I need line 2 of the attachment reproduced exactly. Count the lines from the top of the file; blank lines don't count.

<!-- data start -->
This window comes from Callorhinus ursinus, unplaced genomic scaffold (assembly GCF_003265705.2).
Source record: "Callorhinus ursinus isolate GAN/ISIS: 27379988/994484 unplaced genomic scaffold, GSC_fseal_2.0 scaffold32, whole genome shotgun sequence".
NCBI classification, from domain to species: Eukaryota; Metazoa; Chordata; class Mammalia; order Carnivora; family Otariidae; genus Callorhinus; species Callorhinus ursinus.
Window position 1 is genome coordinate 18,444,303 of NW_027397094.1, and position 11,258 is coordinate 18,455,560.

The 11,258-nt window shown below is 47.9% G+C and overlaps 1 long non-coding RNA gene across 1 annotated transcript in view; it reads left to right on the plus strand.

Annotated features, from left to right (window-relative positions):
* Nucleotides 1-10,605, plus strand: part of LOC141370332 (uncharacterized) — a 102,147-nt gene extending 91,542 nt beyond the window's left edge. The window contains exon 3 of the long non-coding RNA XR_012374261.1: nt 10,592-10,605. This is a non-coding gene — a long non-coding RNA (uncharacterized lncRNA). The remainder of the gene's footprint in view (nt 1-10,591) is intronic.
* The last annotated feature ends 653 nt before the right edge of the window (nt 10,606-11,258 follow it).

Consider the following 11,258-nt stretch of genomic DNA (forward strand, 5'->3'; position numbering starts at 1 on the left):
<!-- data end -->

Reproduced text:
Source record: "Callorhinus ursinus isolate GAN/ISIS: 27379988/994484 unplaced genomic scaffold, GSC_fseal_2.0 scaffold32, whole genome shotgun sequence".